The Background of the Unemployment in the Euro Area




macroeconomic balance, unemployment, inflation, output gap, Eurozone, Phillips curve, Okun’s law


Unemployment has been a macroeconomic problem of every economy for decades, requiring a detailed analysis. The paper focuses on the sources of unemployment in the Euro Area during 2000-2021. The article aims to identify the essential cause as well as sources of unemployment during the two decades of the 21st century and whether it should be sought in the financial crisis during 2008-2014, in the short period of recovery until 2018, or during the COVID-19 period from 2019 to 2021. The analysis of unemployment in the countries of the Eurozone is conducted using the fundamental macroeconomic indicators of balance in the economy: gross domestic product (GDP), inflation, and unemployment. The methodological concept is based on usual macroeconomic relationships, and panel regression model estimates are presented in the STATA software package. The analysis results indicate the nonlinearity of the Phillips curve and Okun’s law during the analysed period. Deviations from theoretical concepts are significantly expressed in some sub-periods. External effects distort market mechanisms, causing large and significant differences between individual countries of the Eurozone. However, common to all sub-periods is a deflationary output gap. The gap between the current and the optimal output deepened the unemployment problems. The long-term deflationary output gap hurt the inflation rate, showing the gap between those economic theory developers and policy makers. These results can be the basis for further analysis by including more macroeconomic determinants of the economy.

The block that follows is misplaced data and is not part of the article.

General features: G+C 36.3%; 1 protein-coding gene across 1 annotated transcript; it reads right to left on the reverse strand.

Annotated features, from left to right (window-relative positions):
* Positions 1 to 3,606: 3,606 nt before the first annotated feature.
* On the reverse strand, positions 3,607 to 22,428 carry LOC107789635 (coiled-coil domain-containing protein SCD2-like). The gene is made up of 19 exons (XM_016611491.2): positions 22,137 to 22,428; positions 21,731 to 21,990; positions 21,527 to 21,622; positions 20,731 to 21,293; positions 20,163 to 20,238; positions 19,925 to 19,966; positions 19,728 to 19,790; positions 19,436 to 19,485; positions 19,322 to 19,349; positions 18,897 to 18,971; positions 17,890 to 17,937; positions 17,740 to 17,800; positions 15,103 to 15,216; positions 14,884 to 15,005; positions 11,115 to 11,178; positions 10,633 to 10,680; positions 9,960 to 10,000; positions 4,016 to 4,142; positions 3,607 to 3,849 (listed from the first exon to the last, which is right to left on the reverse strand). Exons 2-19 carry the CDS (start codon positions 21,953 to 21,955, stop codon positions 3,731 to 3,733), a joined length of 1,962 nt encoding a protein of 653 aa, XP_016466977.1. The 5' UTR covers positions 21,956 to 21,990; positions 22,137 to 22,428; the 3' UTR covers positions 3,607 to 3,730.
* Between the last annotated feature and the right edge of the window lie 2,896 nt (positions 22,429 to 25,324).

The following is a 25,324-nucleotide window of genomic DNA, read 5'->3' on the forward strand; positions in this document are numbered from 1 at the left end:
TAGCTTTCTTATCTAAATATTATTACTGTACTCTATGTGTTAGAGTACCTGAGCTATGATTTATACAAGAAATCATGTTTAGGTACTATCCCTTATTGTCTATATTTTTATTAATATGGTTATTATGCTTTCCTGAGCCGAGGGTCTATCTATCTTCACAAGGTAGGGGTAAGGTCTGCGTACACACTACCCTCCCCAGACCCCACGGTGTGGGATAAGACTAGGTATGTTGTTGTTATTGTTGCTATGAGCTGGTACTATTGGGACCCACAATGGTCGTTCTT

Author Biography

Vladimir Ristanović , Institute of European Studies

Dr. Sci. (Econ.), Research Associate; Scopus Authors ID: 57219421689; (11, Nikola Pašić Sq., Belgrade, Serbia; e-mail:




How to Cite

Ristanović , V. . (2023). The Background of the Unemployment in the Euro Area. Economy of Regions, 19(4), 1110–1120.



Social Development of Regions